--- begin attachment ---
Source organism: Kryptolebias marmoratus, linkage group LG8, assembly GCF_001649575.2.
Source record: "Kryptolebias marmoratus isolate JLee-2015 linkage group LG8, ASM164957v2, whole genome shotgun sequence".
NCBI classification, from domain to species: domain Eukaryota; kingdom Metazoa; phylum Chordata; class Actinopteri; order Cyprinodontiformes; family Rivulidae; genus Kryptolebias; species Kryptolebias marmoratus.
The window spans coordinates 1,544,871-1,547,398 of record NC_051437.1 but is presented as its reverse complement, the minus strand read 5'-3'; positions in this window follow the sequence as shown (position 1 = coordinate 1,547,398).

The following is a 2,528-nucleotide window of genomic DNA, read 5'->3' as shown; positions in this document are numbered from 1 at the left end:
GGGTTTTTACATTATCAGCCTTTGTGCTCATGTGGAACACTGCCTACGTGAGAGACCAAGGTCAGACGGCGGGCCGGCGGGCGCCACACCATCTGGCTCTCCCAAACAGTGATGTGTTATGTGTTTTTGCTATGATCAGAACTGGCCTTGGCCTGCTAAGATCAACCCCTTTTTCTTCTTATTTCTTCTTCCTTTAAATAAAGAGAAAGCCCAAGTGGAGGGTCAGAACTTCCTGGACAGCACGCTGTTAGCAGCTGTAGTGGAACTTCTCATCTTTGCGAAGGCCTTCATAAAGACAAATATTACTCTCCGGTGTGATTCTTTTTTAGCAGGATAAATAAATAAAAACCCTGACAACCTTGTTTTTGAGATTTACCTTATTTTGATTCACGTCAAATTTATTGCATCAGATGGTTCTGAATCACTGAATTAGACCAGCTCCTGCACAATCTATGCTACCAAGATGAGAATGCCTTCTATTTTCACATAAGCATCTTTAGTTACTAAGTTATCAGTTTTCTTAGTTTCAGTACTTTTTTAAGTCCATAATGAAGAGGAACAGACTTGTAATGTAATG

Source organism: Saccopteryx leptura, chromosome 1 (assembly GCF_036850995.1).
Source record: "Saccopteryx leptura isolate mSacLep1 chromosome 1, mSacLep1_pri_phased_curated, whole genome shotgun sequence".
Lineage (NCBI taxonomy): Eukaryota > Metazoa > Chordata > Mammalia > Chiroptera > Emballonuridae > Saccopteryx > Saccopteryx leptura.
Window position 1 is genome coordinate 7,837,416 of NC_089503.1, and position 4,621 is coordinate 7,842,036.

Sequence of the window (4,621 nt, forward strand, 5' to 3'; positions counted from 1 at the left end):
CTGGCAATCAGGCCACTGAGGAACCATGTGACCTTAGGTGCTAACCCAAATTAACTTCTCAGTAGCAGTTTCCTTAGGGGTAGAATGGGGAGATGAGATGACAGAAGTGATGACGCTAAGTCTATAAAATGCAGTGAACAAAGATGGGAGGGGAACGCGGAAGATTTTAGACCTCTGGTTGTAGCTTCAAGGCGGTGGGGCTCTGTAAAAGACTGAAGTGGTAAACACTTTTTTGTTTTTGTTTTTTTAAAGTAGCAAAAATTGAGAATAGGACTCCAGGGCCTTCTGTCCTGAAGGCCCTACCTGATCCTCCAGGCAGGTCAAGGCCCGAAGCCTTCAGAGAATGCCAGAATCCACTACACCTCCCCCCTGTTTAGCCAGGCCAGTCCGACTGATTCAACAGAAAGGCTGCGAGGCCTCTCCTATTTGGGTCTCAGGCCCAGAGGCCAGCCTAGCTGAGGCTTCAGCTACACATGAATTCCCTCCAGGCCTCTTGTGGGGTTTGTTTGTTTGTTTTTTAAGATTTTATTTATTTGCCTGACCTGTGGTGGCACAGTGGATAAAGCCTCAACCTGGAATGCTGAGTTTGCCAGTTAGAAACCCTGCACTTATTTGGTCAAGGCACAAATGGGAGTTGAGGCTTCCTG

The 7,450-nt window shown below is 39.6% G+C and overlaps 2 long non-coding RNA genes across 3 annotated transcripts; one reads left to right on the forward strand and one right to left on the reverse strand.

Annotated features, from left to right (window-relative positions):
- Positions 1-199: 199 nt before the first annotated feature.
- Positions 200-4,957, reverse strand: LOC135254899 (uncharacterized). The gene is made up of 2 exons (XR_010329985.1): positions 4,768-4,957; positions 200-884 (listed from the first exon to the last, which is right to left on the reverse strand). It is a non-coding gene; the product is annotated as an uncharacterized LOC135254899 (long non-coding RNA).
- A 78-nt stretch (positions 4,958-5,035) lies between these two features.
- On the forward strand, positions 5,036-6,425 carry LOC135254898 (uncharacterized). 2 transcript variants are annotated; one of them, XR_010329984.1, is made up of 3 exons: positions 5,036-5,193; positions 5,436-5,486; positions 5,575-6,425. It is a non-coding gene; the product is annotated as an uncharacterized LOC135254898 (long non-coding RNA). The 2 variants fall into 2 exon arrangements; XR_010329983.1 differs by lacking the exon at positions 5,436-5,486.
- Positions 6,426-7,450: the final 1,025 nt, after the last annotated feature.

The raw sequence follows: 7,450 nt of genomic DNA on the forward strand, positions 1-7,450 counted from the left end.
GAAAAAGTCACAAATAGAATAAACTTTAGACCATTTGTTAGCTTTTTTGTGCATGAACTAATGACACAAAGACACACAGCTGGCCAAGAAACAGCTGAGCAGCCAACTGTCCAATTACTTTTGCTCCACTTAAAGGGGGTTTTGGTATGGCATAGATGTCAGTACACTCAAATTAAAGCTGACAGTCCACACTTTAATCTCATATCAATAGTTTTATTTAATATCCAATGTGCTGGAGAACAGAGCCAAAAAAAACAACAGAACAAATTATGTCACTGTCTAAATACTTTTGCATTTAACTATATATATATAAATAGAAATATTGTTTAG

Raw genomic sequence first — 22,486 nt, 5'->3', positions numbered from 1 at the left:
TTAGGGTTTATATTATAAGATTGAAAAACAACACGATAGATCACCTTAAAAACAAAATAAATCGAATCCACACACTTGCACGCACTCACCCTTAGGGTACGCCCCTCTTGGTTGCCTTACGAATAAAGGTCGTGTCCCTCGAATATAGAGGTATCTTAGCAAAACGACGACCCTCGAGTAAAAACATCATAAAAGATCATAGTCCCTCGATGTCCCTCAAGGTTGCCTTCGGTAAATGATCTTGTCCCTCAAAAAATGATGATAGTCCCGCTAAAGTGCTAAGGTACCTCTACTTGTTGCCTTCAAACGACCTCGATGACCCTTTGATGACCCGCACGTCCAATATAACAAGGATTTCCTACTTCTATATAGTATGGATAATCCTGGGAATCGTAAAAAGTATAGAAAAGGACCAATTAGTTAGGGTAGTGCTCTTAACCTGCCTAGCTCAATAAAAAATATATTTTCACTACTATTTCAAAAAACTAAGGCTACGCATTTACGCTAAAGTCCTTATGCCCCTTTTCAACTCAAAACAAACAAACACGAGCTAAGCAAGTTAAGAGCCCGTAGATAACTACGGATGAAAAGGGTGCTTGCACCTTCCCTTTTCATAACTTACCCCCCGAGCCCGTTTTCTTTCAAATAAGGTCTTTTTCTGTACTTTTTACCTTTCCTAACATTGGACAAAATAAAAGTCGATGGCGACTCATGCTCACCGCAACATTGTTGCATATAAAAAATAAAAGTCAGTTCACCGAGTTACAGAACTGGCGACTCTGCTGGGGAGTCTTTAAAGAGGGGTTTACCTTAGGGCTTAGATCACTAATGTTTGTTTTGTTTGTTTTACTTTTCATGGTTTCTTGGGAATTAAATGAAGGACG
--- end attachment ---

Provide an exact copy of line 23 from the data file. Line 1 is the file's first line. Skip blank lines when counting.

TTAGGGTTTATATTATAAGATTGAAAAACAACACGATAGATCACCTTAAAAACAAAATAAATCGAATCCACACACTTGCACGCACTCACCCTTAGGGTACGCCCCTCTTGGTTGCCTTACGAATAAAGGTCGTGTCCCTCGAATATAGAGGTATCTTAGCAAAACGACGACCCTCGAGTAAAAACATCATAAAAGATCATAGTCCCTCGATGTCCCTCAAGGTTGCCTTCGGTAAATGATCTTGTCCCTCAAAAAATGATGATAGTCCCGCTAAAGTGCTAAGGTACCTCTACTTGTTGCCTTCAAACGACCTCGATGACCCTTTGATGACCCGCACGTCCAATATAACAAGGATTTCCTACTTCTATATAGTATGGATAATCCTGGGAATCGTAAAAAGTATAGAAAAGGACCAATTAGTTAGGGTAGTGCTCTTAACCTGCCTAGCTCAATAAAAAATATATTTTCACTACTATTTCAAAAAACTAAGGCTACGCATTTACGCTAAAGTCCTTATGCCCCTTTTCAACTCAAAACAAACAAACACGAGCTAAGCAAGTTAAGAGCCCGTAGATAACTACGGATGAAAAGGGTGCTTGCACCTTCCCTTTTCATAACTTACCCCCCGAGCCCGTTTTCTTTCAAATAAGGTCTTTTTCTGTACTTTTTACCTTTCCTAACATTGGACAAAATAAAAGTCGATGGCGACTCATGCTCACCGCAACATTGTTGCATATAAAAAATAAAAGTCAGTTCACCGAGTTACAGAACTGGCGACTCTGCTGGGGAGTCTTTAAAGAGGGGTTTACCTTAGGGCTTAGATCACTAATGTTTGTTTTGTTTGTTTTACTTTTCATGGTTTCTTGGGAATTAAATGAAGGACG